Of course, no one would argue with Christians who are driven by such passions. But the inflammatory element in Barna’s book is that he declares the local church to be essentially irrelevant to developing, sustaining, or multiplying that kind of Christian conviction. In fact, his own investigation tells him that the local church has been a spectacular failure. Drawing on his own years of research, Barna uses chapter 4 to show that, far from producing Christians who are passionate followers of Christ, “most churched Christians [are] immature and desperate” (30). Churched believers do not attend worship services, they do not evangelize, they do not have a biblical worldview, and on and on.

Yet even in the face of all this, it’s not that Barna wants local churches to be closed down immediately, and he does not argue for people to reject them. “There is nothing inherently wrong with being in a local church,” he says (36). Among his own Revolutionaries, in fact, “Some of them are aligned with a congregational church, but many of them are not” (8). Essentially, Barna argues, the church is a “take-it-or-leave-it” matter. Being involved in a local church has nothing fundamental to do with living faithfully as a Christian.

TWO IMPORTANT QUESTIONS

It’s tempting to give Barna some credit for “having his finger on a problem” with the local church. But the more I think about it, I’m not sure how difficult or courageous it is to point out that the church is not everything God intends it to be. Occasionally, someone will come along and point out a serious, well-defined, and well-analyzed problem with the church. David Wells, for instance, has written a series of books which do just that. But there’s nothing particularly insightful in Barna’s diagnosis. How much credit do you get, really, for pointing at the church and saying, “Not passionate enough! Not committed enough! Not good enough!”? There’s no depth there, no substance, no serious thought. Real insight does not consist in pointing out problems that are obvious to everyone. To get credit for insightful commentary, you either have to do some serious analysis on a serious problem, or you have to offer some solutions. Barna doesn’t come close to doing the former, and when it comes to the latter, his proposed solution amounts to the not-super-helpful suggestion that we simply chuck it all in the trash.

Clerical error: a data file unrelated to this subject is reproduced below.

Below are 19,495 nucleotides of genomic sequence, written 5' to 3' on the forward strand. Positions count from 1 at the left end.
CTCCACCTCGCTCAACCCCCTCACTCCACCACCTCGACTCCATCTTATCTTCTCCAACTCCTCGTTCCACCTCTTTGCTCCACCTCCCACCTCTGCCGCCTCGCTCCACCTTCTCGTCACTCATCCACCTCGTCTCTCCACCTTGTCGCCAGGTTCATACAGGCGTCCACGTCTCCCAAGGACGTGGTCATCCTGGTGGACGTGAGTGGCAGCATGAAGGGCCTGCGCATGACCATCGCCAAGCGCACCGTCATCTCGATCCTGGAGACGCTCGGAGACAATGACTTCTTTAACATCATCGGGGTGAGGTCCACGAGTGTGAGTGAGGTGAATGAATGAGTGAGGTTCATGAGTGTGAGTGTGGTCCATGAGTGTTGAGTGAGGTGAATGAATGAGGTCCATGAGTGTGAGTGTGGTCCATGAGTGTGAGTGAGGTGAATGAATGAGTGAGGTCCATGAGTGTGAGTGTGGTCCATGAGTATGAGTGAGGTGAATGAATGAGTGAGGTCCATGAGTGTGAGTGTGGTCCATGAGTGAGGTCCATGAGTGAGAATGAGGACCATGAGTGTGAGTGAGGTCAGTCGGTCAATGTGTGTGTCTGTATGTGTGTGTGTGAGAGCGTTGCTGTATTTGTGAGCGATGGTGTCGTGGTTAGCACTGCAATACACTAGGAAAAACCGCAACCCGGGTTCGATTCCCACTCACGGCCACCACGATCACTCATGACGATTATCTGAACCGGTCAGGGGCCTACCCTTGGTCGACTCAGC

It doesn’t seem to me that jettisoning the local church is the way to address its problems, especially since the whole thing was ordained by Jesus Christ in the first place. I’ll return to that thought in a moment, but first, let me raise what I think are a couple of highly relevant questions.

Where is this supposed Revolution?

First, if this Revolution is so sweeping, so unstoppable, so nationwide, where is it? Barna says there are 20 million people involved, but he never interviews a single person who would identify with his Revolution. In fact, the closest he gets to that is making up his golf-course Revolutionary, David. If there were anything really happening worthy of the super-heated language Barna uses throughout this book, it should not have been too hard for him to find at least one or two Revolutionaries to interview for it. Nor should it have been too hard to come up with some real statistics about where these people are, and how many of them have really abandoned the church. But there is no such research here. In fact, one gets the impression that Barna has simply invented a character called a Revolutionary, made breathless statements about what he thinks a Revolutionary ought to look like, declared them to be a movement some 20-million-strong, and then prevailed upon others to “join” their fictional ranks. In other words, Barna isn’t really researching or uncovering anything with this book. He is doing what any good marketer would do: trying to drum up interest in his idea by declaring that millions, millions, millions! have already seen the light. Barna is not exposing a revolution; he is trying desperately to create one.